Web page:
(Servings: 1, Prep time: 5 min., Cook time: 5 min., Difficulty: Easy)

Thursday, April 15, 2010

Butternut Squash Pizza with Balsamic Reduction

I have been making a lot of pizza. I just keep finding Pioneer Woman's pizza recipes. And I can't resist trying them. Plus, all these pizza recipes are so easy put together. This is my own pizza creation, but with Pioneer Woman's amazing crust.

The main flavors are butternut squash, goat cheese (whoops, is this the 3rd recipe this week? sorry, i realize i have a problem), and balsamic vinegar. Then, there are also some walnuts sprinkled on top for a nice crunch. Scot loves sweet squashy things like pumpkin, sweet potatoes, and butternut squash. I knew he would love this flavor combo. He is one of those guys who will eat like the sweet potato dish with the sugar topping (or marshmallows) at Thanksgiving. I love sweet potatoes. But, I like them savory style. And that is kind of how this pizza is.

I would have taken the balsamic reduction even further, but I had to go, so I decided it was fine. If you can't justify using that much balsamic vinegar, to get such a small amount (it is hard, I know), then you could also just serve this with a green salad tossed in a balsamic vinaigrette. Also, I roasted the butternut squash yesterday. I am using the other half tomorrow night.

Butternut Squash Pizza with Balsamic Reduction

1 pizza crust (1/2 this recipe)
1/2 butternut squash, roasted
handful of baby spinach
8 oz. of fresh mozzarella, thinly sliced
2-3 oz. of goat cheese, crumbled
1 tbsp of parmesan cheese, grated
1/3 cup of walnuts, chopped
1/2 cup of balsamic vinegar
Preheat oven to 475°F.

Put balsamic vinegar in small saucepan. Bring to a boil and simmer over medium high heat until balsamic vinegar reduces to about 1/3rd its originally volume. This should take about 20 minutes. It will by thick and syrupy.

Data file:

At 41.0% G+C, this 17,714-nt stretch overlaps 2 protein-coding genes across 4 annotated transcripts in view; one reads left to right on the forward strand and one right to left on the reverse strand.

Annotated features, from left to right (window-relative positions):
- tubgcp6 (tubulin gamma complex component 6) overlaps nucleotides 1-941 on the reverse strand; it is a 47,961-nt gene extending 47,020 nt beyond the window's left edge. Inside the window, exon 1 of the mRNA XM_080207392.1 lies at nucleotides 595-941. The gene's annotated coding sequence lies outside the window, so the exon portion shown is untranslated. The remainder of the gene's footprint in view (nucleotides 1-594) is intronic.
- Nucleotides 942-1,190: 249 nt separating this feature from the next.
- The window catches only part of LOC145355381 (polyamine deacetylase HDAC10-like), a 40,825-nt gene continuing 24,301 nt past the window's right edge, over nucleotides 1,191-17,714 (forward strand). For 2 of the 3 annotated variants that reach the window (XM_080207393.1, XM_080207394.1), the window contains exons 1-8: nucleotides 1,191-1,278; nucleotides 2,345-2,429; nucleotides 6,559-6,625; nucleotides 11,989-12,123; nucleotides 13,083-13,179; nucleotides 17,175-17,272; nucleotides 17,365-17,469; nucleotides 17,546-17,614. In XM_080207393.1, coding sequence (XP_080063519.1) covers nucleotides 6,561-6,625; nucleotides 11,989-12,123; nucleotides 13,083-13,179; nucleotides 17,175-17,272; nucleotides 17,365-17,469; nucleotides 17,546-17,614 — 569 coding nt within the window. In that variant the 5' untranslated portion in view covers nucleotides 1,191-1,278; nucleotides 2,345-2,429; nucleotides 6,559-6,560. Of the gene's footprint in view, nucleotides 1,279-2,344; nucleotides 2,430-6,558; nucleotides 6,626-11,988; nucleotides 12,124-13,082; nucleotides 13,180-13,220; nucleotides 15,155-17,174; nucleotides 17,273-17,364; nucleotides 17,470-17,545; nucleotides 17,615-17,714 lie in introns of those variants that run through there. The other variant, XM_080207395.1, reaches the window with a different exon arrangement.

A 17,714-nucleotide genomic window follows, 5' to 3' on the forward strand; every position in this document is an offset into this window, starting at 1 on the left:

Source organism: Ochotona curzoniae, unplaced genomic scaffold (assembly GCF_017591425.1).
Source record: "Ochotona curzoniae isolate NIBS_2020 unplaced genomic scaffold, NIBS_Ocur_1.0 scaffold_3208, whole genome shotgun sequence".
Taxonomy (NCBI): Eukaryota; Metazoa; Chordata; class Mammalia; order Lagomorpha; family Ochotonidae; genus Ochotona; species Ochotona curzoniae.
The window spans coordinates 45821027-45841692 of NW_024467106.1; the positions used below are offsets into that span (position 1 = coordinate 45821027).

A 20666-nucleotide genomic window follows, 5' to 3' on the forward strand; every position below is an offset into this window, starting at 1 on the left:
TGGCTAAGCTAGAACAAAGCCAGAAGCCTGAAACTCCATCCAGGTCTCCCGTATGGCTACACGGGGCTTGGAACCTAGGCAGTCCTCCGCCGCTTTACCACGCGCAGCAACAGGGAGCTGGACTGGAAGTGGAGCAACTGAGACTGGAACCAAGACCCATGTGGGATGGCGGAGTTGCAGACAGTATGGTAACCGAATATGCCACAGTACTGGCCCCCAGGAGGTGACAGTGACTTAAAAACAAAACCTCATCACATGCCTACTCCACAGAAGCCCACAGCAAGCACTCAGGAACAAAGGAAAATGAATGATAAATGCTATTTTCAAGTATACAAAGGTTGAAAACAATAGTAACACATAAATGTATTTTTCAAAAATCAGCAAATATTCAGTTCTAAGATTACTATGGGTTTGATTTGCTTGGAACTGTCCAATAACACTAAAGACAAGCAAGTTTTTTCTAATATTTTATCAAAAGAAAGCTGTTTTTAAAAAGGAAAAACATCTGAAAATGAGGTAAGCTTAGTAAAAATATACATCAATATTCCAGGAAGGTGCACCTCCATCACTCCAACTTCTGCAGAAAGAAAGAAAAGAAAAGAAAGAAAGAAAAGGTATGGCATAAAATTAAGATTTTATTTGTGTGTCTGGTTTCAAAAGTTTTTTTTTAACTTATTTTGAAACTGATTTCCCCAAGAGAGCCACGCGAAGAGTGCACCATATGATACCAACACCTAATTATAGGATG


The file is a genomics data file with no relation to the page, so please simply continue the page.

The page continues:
Stretch out dough on oiled baking sheet. Rub oil on top of dough and sprinkle with salt. Cover with a single layer of baby spinach.

Thinly slice the butternut squash and put a layer all over pizza. The thinner you slice it, the better (you may not need an entire half of the squash). Sprinkle the top with salt.

Now, layer on the mozzarella. Crumble goat cheese over top. Sprinkle with parmesan.

Bake in the oven for about 12-16 minutes until golden. Once it is out of the oven, sprinkle with chopped walnuts and drizzle with balsamic reduction.

(Servings: 4, Prep time: 30 min., Cook time: 20 min., Difficulty: Easy)

Jamie Oliver's Pasta Salad

Ok, so what I love about this pasta salad, is that everything it chopped up into tiny bits. It is like textural thing. Does it take like half an hour to chop everything into tiny pieces? Yes. Even with my exquisite knife skillz (kidding). You could potentially just throw it in the food processor, but I just can't be that cruel to cherry tomatoes. Bottom line, I love when an otherwise normal/typical thing can be changed up so much by simply doing a fine dice.

More importantly, please check out these chicks:

Our friends have chickens. It is amazing. Aren't they so cute?

I kind of really want chickens now. They are going to have fresh eggs whenever they want. It might be the best idea ever.

Jamie Oliver’s Pasta Salad
from Happy Days with the Naked Chef

11 oz. small shell-shaped pasta
3 cloves garlic
1 pint red/yellow cherry tomatoes (or a mixture of both)
1 handful of black olives, pitted
2 tbsp fresh chives
1 handful of fresh basil
1/2 a cucumber
4 tbsp white wine vinegar
7 table spoons extra virgin olive oil
sea salt
freshly ground black pepper

Bring a large pan of salted water to the boil. Throw in the pasta and cloves of garlic, boil until al dente, drain and run under cold water to cool. Put the garlic to one side to use for the dressing. Put the pasta into a bowl. Chop the tomatoes, olives, chives, basil and cucumber into pieces about half the size of the pasta and add to the bowl. Squash the garlic cloves out of their skins and mush in a mortar and pestle. Add the vinegar, oil and seasoning. Drizzle this over the salad, adding a little more seasoning to taste.

(Servings: 4, Prep time: 30 min., Cook time: 10 min., Difficulty: Easy)